Hameed W, Ishaque M, Gul X, Siddiqui J-u-R, Hussain S, Hussain W, Ahmed A, Balal A. Does courtesy bias affect how clients report on objective and subjective measures of family planning service quality? A comparison between facility-and home-based interviews. Open Access J Contracept. 2017;9:33.
Wang W, Winter R, Mallick L, Florey L, Burgert-Brucker C, Carter E. The relationship between the health service environment and service utilization: linking population data to health facilities data in Haiti and Malawi. In: DHS analytical studies no 51. Rockville: ICF International; 2015.
Mallick L, Temsah G, Wang W. Comparing summary measures of quality of care for family planning in Haiti, Malawi, and Tanzania. PLoS One. 2019;14(6):e0217547.
Leslie HH, Sun Z, Kruk ME. Association between infrastructure and observed quality of care in 4 healthcare services: a cross-sectional study of 4,300 facilities in 8 countries. PLoS Med. 2017;14(12):e1002464.
IHSI. Population totale, population de 18 ans et plus ménages et densités estimés en 2015. Haiti: Institut Haïtien de Statistique et d’Informatique (IHSI), Ministere de l'Economie et des Finances (MEF); 2015.
Gage AD, Leslie HH, Bitton A, Jerome JG, Thermidor R, Joseph JP, Kruk ME. Assessing the quality of primary care in Haiti. Bull World Health Organ. 2017;95(3):182.
WHO. WHO antenatal care randomized trial: manual for the implementation of the new model. Geneva: World Health Organization; 2002.
WHO. WHO recommendations on antenatal care for a positive pregnancy experience. Geneva: World Health Organization; 2016.
Magoma M, Requejo J, Merialdi M, Campbell OM, Cousens S, Filippi V. How much time is available for antenatal care consultations? Assessment of the quality of care in rural Tanzania. BMC Pregnancy Childbirth. 2011;11(1):64.
Ngabo F, Zoungrana J, Faye O, Rawlins B, Rosen H, Levine R, Sethi R, MacDowell J, Arscott-Mills S, Basinga P. Quality of care for prevention and management of common maternal and newborn complications: findings from a national health facility survey in Rwanda. Baltimore: MCHIP, Jhpiego; 2012.
Phillips E, Stoltzfus RJ, Michaud L, Pierre GLF, Vermeylen F, Pelletier D. Do mobile clinics provide high-quality antenatal care? A comparison of care delivery, knowledge outcomes and perception of quality of care between fixed and mobile clinics in central Haiti. BMC Pregnancy Childbirth. 2017;17(1):361.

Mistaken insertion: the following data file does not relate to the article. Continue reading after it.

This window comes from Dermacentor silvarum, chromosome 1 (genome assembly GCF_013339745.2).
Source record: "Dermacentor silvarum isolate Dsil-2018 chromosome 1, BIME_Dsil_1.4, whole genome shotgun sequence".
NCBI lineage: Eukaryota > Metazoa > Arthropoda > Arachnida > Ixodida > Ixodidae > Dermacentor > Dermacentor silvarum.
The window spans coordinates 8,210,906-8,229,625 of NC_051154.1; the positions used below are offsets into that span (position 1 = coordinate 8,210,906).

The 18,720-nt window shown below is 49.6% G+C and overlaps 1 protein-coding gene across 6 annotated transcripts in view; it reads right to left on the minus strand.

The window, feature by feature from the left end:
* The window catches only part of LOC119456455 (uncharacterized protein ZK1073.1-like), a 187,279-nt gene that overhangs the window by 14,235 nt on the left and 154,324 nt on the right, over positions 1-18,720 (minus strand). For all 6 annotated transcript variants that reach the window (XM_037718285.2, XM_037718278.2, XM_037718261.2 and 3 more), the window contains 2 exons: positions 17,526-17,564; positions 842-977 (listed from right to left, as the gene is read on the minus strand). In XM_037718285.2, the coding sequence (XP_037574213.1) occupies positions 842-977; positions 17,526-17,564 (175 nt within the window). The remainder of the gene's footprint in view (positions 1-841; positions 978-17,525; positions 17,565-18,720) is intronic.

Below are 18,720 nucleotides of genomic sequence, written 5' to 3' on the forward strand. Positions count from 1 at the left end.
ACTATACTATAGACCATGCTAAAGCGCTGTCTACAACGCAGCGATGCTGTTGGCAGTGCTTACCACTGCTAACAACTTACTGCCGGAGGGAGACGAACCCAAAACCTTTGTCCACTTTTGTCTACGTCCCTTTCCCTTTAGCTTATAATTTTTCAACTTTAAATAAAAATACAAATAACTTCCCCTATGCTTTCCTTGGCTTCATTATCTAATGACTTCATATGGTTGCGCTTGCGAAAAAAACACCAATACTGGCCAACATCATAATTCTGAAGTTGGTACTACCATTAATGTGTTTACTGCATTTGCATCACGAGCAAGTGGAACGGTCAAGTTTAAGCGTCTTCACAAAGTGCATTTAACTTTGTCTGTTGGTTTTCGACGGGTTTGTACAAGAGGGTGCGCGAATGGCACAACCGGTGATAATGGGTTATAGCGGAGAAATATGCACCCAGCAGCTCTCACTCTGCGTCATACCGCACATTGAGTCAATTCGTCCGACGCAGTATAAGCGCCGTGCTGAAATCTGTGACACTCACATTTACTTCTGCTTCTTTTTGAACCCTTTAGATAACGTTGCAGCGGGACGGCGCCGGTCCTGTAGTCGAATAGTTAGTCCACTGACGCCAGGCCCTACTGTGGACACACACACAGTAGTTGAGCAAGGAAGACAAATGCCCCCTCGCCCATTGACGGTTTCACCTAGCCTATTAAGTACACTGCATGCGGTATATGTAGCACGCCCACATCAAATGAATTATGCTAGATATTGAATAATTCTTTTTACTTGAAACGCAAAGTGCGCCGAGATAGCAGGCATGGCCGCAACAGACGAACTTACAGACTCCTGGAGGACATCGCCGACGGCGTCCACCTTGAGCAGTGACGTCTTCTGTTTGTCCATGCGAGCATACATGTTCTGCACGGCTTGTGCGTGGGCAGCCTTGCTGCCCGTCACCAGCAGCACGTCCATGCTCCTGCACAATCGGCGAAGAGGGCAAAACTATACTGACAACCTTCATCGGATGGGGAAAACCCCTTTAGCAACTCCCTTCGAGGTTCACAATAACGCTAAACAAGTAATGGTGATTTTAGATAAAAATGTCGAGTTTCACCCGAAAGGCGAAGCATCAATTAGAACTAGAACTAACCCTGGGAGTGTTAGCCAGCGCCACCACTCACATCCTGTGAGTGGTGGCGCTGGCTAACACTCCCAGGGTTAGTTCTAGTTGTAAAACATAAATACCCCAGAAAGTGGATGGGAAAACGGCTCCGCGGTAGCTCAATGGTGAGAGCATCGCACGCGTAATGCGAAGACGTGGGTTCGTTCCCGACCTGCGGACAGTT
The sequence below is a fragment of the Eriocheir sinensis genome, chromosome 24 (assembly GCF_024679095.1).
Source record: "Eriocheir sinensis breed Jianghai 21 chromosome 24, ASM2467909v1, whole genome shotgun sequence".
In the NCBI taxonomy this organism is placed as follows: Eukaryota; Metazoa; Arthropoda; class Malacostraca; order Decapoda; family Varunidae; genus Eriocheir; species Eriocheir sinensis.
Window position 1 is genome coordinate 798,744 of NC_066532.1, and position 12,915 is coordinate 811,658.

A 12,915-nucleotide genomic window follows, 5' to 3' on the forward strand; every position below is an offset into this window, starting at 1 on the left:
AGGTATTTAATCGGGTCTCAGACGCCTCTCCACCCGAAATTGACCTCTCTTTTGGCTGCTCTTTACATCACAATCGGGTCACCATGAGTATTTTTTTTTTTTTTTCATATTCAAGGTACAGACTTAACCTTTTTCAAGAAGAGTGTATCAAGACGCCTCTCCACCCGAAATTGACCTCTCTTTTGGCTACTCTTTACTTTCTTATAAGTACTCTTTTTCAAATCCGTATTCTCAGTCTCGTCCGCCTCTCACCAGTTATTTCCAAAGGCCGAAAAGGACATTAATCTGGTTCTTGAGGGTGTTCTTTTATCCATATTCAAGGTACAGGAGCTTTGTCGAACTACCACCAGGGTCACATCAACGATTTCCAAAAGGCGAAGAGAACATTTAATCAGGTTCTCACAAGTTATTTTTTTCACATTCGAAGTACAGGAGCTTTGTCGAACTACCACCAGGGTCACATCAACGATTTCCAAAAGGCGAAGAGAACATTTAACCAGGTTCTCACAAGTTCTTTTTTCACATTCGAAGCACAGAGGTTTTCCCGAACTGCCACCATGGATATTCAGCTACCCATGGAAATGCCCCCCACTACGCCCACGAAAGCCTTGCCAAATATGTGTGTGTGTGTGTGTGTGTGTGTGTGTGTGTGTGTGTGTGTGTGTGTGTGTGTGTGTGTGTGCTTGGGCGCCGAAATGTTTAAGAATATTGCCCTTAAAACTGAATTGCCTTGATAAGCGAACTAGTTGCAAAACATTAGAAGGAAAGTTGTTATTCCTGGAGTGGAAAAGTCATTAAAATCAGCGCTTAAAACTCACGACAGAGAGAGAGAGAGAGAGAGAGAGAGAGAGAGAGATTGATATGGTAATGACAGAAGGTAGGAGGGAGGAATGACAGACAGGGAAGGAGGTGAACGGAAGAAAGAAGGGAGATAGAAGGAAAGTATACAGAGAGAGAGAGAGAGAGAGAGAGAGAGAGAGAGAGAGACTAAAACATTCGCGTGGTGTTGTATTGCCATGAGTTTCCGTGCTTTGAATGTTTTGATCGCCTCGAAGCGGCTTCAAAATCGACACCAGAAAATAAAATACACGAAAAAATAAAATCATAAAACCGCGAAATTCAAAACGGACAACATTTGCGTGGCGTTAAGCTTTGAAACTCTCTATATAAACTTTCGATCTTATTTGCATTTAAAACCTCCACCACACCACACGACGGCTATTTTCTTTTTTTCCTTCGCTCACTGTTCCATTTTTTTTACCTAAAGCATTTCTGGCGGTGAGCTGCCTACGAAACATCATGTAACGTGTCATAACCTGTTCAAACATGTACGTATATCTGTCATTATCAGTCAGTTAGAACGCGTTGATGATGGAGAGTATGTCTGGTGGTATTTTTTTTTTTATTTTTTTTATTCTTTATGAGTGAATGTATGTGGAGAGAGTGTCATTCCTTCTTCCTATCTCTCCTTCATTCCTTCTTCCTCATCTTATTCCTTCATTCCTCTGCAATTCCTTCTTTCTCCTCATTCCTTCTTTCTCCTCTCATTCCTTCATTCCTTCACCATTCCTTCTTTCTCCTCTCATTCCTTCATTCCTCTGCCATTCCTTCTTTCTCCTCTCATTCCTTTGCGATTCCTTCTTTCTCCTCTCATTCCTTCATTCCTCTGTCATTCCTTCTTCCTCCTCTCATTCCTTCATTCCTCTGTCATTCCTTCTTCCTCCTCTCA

Rurangirwa AA, Mogren I, Ntaganira J, Govender K, Krantz G. Quality of antenatal care services in Rwanda: assessing practices of health care providers. BMC Health Serv Res. 2018;18(1):865.
Solnes Miltenburg A, van der Eem L, Nyanza EC, van Pelt S, Ndaki P, Basinda N, Sundby J. Antenatal care and opportunities for quality improvement of service provision in resource limited settings: a mixed methods study. PLoS One. 2017;12(12):e0188279.
von Both C, Fleβa S, Makuwani A, Mpembeni R, Jahn A. How much time do health services spend on antenatal care? Implications for the introduction of the focused antenatal care model in Tanzania. BMC Pregnancy Childbirth. 2006;6(1):22.
Biza A, Jille-Traas I, Colomar M, Belizan M, Harris JR, Crahay B, Merialdi M, Nguyen MH, Althabe F, Aleman A. Challenges and opportunities for implementing evidence-based antenatal care in Mozambique: a qualitative study. BMC Pregnancy Childbirth. 2015;15(1):200.
Conrad P, Schmid G, Tientrebeogo J, Moses A, Kirenga S, Neuhann F, Müller O, Sarker M. Compliance with focused antenatal care services: do health workers in rural Burkina Faso, Uganda and Tanzania perform all ANC procedures? Tropical Med Int Health. 2012;17(3):300–7.
Lewin S, Munabi-Babigumira S, Glenton C, Daniels K, Bosch-Capblanch X, van Wyk BE, Odgaard-Jensen J, Johansen M, Aja GN, Zwarenstein M. Lay health workers in primary and community health care for maternal and child health and the management of infectious diseases. Cochrane Database Syst Rev. 2010;(3)1–170.
Imdad A, Yakoob MY, Bhutta ZA. Effect of breastfeeding promotion interventions on breastfeeding rates, with special focus on developing countries. BMC Public Health. 2011;11(3):S24.
Wouk K, Tully KP, Labbok MH. Systematic review of evidence for baby-friendly hospital initiative step 3: prenatal breastfeeding education. J Hum Lact. 2017;33(1):50–82.
Mallick L, Temsah G, Benedict RK. Facility-based nutrition readiness and delivery of maternal and child nutrition services using service provision assessment surveys. In: DHS comparative reports no 49. Rockville: ICF; 2018.
Wang W, Mallick L, Allen C, Pullum T. Effective coverage of facility delivery in Bangladesh, Haiti, Malawi, Nepal, Senegal, and Tanzania. PLoS One. 2019;14(6):e0217853.
Bergamaschi N, Oakley L, Benova L. Is childbirth location associated with higher rates of favourable early breastfeeding practices in sub-Saharan Africa? J Glob Health. 2019;9(1):010417.
Sharma S, Van Teijlingen E, Hundley V, Angell C, Simkhada P. Dirty and 40 days in the wilderness: eliciting childbirth and postnatal cultural practices and beliefs in Nepal. BMC Pregnancy Childbirth. 2016;16(1):147.
Joseph NT, Piwoz E, Lee D, Malata A, Leslie HH. Examining coverage, content, and impact of maternal nutrition interventions: the case for quality-adjusted coverage measurement. J Glob Health. 2020;10:010501.
Chapman DJ, Morel K, Anderson AK, Damio G, Perez-Escamilla R. Breastfeeding peer counseling: from efficacy through scale-up. J Hum Lact. 2010;26(3):314–26.
Perry H, Zulliger R. How effective are community health workers. An overview of current evidence with recommendations for strengthening community health worker programs to accelerate progress in achieving the health-related millennium development goals. Baltimore: Johns Hopkins Bloomberg School of Public Health; 2012.